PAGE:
The result of opening a bottle of wine on a Friday evening and browsing to eBay… Unlike the A1200, these are relatively cheap. To my surprise they are both in excellent condition for being 30 years old. Both with unbroken warranty seals! That leaves me with second thoughts about modding them with the latest Kickstart ROMs and CF HDs
Xamarin Android Unsupported class version issues
When doing Xamarin Android development, you may have come across the error message after enabling MultiDex:
Error Can't read [C:\Program Files (x86)\Microsoft Visual Studio\2017\Enterprise\Common7\IDE\ReferenceAssemblies\Microsoft\Framework\MonoAndroid\v7.1\mono.android.jar] (Can't process class [android/app/ActivityTracker.class] (Unsupported class version number [52.0] (maximum 51.0, Java 1.7)))
This is most likely because of an older ProGuard installation.
Download the latest ProGuard from here (v5.3.3 as of this writing).
Determine the current Android SDK location that Xamarin is using by checking Tools->Options->Xamarin->Android Settings.
In my case it is C:\Users\Magnus\AppData\Local\Android\android-sdk.
So here is how to to so update the Proguard installation;
In the tools sub folder, rename the current proguard to proguard.old.
Extract the contents of the latest ProGuard zip file to a folder named proguard.
That should do it. Just remember that any changes in the SDK installation (using the Android SDK Manager) will put back the older version, so repeat this after an SDK update.
I was struggling with a rendering exception in Android Studio v2
Failed to load the LayoutLib: com/android/layoutlib/bridge/Bridge : Unsupported major.minor version 52.0
Apparently this can be fixed by telling Android Studio to use JRE v8 (for the IDE, not compiling).
One could edit the plist to tell Android Studio to use a different JRE than the default v6, but that’s not recommended by Google.
So here’s a workaround; create a shortcut/alias that exports a value to use JRE v8.
Save this to a .command file, for example LaunchAndroidStudio.command:
open /Applications/Android\ Studio.app/
Change the icon for the alias.
Open the contents of /Applications/Android Studio.app
Navigate to /Contents/Resources and double click the AndroidStudio.icns, it will open in Preview
Copy the icon (Command+C)
Open the LaunchAndroidStudio.command by the “Get Info” command.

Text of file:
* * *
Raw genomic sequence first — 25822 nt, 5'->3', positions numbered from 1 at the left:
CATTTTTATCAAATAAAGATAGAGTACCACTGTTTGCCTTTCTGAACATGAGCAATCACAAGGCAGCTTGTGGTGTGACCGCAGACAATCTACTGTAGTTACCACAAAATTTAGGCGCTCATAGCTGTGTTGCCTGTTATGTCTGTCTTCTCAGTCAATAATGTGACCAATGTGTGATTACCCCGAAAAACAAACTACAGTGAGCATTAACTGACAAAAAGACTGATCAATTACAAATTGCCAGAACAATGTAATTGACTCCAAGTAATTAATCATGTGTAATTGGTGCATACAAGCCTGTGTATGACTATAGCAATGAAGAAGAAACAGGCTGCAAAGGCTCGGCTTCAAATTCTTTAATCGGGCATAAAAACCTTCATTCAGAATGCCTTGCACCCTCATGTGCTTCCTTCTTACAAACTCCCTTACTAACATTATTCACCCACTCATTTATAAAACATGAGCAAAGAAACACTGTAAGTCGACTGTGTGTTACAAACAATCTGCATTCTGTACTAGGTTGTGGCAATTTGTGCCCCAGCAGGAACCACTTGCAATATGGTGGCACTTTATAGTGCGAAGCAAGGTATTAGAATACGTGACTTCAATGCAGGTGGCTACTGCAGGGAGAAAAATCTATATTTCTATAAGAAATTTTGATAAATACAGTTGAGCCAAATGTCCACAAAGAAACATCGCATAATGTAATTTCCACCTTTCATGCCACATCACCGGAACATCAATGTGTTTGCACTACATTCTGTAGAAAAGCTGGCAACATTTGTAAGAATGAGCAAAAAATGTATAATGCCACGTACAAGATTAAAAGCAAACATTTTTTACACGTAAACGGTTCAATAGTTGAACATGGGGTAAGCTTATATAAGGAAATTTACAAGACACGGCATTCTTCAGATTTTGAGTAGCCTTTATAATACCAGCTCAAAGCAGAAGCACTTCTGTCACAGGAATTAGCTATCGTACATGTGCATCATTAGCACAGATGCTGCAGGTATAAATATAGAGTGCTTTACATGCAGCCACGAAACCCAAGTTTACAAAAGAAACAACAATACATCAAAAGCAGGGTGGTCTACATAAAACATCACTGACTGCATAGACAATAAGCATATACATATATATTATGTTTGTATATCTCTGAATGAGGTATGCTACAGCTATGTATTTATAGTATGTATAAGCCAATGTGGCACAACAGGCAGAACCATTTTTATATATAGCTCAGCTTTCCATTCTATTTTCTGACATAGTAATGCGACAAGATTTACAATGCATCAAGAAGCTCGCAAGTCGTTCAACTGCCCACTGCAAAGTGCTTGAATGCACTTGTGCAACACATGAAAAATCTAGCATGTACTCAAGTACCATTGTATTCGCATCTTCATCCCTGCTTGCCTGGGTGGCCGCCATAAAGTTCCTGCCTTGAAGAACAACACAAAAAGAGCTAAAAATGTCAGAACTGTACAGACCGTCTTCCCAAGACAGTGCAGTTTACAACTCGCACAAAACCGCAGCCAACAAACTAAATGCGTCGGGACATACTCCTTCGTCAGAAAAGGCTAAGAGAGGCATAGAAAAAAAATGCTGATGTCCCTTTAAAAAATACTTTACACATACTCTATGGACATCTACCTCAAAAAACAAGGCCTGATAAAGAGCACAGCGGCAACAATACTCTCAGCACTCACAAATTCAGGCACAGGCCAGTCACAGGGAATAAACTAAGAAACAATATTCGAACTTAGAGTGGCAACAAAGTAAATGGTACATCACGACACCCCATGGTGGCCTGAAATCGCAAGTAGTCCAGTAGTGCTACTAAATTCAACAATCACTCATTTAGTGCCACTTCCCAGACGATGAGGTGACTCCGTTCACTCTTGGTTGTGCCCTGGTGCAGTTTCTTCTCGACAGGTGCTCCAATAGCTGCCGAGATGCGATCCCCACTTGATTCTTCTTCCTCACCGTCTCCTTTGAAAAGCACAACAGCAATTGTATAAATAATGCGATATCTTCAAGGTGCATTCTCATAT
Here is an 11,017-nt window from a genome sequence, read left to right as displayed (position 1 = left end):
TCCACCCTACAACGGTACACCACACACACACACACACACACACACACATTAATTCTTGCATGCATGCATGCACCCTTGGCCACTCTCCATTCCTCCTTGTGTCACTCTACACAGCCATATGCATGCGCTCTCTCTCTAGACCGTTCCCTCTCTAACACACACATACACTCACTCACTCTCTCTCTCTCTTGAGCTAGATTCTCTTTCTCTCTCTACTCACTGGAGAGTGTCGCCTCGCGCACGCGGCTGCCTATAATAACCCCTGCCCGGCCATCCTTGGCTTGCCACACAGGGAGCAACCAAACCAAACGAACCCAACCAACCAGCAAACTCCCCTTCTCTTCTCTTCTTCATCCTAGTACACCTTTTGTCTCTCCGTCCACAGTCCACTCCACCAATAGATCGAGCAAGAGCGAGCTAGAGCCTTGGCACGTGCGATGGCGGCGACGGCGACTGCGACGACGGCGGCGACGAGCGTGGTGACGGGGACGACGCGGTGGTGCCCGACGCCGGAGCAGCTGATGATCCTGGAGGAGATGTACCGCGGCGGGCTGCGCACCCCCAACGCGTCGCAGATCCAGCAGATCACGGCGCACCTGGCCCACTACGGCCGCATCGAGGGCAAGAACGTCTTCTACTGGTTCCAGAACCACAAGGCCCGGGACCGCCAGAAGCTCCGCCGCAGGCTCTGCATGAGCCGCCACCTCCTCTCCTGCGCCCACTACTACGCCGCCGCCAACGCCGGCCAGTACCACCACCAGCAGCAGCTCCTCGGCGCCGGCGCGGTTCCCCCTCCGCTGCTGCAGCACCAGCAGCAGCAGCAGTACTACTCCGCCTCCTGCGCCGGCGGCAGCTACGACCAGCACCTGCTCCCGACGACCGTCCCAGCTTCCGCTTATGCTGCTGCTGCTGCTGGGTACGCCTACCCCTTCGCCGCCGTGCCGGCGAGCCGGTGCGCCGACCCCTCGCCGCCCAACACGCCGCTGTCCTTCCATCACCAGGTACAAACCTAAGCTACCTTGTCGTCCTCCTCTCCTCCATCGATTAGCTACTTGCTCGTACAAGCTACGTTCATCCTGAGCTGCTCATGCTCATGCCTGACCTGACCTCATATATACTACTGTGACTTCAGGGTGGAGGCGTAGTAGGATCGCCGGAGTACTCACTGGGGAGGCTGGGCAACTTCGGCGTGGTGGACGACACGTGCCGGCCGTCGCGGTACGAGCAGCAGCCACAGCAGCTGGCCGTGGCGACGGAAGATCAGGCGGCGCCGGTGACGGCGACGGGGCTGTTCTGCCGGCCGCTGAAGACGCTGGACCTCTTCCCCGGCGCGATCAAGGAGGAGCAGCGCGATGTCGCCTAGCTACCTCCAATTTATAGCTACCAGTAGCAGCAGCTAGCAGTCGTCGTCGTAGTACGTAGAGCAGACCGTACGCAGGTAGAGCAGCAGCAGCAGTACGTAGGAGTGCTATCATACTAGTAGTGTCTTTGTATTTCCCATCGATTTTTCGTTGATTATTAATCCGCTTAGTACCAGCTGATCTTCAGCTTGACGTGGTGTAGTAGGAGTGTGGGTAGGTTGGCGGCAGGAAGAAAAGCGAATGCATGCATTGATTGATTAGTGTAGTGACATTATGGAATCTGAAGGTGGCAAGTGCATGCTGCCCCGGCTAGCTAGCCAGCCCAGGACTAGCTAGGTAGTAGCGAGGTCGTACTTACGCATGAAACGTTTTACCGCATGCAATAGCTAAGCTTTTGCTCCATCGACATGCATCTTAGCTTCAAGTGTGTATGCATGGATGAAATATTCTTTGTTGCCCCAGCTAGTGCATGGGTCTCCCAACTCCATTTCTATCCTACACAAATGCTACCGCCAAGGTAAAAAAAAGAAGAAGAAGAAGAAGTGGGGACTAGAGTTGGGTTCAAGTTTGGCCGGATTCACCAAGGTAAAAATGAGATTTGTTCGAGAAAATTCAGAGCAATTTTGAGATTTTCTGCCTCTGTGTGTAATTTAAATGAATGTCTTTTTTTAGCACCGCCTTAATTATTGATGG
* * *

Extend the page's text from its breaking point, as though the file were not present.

Click the default icon in the top left corner and past the icon (Command+V)
In my previous post, I walked you through on how to Install Python Azure SDK on Intel Galileo.
Let’s now put that Python SDK into some work and post something to an Azure Service Bus Queue.
It’s really rather straight forward:
from azure.servicebus import ServiceBusService, Message, Queue from azure.storage import QueueService import base64 service_namespace = '<YOURSERVICENAME>' key_name = 'MyIoTDevices' key_value = '<YOURKEY>' queue_name = 'mytestqueue' message = Message(base64.b64encode('Hello World')) sbs = ServiceBusService(service_namespace, shared_access_key_name=key_name, shared_access_key_value=key_value) sbs.send_queue_message(queue_name,message)
The only thing is to Base64 encode your string to be compatible with the other Azure SDK’s, in case you want compatibility with WIndows/Android/iOS etc.
But before we run this, you would need to set the on board clock on the Intel Galilelo, otherwise you will get this error:
azure.WindowsAzureError: Unknown error (Unauthorized) <Error><Code>401</Code><Detail>ExpiredToken: . TrackingId:12341234-1234-1234-1234-123412341234_G18,TimeStamp:10/27/2014 5:06:24 PM</Detail></Error>
So, they easiest way is to synchronise the clock against a time server:
rdate -s wwv.nist.gov
You will need to do this every time after you have shut down the board, since the clock is not battery backed up. So it might be a good idea to put this in a script and have it run at startup.
There you have it.